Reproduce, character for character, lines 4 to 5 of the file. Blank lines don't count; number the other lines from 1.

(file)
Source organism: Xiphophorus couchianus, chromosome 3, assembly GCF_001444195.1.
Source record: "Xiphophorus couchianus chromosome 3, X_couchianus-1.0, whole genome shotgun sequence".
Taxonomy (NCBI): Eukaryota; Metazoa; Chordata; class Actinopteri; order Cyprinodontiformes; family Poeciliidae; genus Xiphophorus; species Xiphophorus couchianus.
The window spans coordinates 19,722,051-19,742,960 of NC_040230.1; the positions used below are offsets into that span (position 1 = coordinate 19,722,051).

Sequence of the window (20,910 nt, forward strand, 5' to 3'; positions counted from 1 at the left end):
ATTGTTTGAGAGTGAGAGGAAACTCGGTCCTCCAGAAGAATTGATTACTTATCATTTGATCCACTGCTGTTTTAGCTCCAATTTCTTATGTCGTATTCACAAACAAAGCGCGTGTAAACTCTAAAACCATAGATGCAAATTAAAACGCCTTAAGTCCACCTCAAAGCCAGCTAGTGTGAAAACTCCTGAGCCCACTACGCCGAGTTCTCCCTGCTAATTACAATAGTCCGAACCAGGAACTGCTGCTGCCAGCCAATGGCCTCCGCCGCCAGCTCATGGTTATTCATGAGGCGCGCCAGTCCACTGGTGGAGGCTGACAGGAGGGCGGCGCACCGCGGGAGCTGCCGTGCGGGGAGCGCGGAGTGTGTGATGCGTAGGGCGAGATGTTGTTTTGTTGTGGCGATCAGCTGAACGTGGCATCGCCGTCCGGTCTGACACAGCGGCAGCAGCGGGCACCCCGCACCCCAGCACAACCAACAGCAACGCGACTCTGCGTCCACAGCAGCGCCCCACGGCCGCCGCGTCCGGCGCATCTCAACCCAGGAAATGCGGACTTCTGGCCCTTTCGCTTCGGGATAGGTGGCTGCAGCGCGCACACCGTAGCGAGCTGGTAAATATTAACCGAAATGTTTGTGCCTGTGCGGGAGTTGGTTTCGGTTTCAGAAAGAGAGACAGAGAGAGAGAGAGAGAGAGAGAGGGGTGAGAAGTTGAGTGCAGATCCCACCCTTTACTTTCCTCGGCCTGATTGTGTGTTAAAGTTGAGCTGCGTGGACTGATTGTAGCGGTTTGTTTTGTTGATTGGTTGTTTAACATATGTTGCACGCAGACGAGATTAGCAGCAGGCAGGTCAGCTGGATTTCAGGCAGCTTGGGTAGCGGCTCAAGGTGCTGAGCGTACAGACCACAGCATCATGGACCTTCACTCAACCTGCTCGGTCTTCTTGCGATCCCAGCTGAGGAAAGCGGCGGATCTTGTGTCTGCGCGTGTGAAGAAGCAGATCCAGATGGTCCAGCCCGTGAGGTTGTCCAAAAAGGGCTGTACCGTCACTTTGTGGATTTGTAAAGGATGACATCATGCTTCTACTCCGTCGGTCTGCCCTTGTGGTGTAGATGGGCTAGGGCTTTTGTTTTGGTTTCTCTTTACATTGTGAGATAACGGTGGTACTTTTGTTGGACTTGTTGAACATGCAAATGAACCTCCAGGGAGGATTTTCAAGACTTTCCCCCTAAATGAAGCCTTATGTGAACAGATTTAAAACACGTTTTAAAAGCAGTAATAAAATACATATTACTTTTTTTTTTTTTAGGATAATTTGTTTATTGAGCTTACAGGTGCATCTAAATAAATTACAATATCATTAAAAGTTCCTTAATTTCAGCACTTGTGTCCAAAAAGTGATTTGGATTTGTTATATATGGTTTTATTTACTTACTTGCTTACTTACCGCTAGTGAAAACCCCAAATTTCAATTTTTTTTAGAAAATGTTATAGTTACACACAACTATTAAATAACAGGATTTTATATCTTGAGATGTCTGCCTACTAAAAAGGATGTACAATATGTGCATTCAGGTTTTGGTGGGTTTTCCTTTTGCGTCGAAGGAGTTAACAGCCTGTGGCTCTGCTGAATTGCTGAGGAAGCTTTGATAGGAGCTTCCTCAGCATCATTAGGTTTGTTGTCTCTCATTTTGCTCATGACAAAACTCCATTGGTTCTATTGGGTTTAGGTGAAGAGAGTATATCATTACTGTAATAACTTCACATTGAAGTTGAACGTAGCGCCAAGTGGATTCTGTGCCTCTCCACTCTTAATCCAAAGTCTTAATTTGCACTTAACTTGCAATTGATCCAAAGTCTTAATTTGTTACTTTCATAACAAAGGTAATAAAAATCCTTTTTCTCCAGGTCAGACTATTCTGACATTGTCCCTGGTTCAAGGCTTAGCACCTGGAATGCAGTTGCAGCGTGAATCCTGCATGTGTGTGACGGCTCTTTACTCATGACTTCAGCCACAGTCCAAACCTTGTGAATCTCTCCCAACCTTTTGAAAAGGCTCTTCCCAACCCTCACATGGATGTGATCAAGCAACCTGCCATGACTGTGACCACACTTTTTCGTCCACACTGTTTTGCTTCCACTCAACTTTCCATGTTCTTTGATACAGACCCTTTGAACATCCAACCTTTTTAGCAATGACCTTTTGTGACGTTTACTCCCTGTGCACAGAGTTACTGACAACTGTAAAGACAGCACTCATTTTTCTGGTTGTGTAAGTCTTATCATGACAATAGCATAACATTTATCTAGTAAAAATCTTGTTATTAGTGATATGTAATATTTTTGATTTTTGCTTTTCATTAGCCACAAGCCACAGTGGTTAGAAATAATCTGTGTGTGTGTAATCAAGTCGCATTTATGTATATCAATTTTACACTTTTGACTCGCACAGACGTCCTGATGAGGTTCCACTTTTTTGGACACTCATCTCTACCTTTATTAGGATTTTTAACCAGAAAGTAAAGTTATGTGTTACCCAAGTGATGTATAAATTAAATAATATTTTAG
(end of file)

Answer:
The window spans coordinates 19,722,051-19,742,960 of NC_040230.1; the positions used below are offsets into that span (position 1 = coordinate 19,722,051).

Sequence of the window (20,910 nt, forward strand, 5' to 3'; positions counted from 1 at the left end):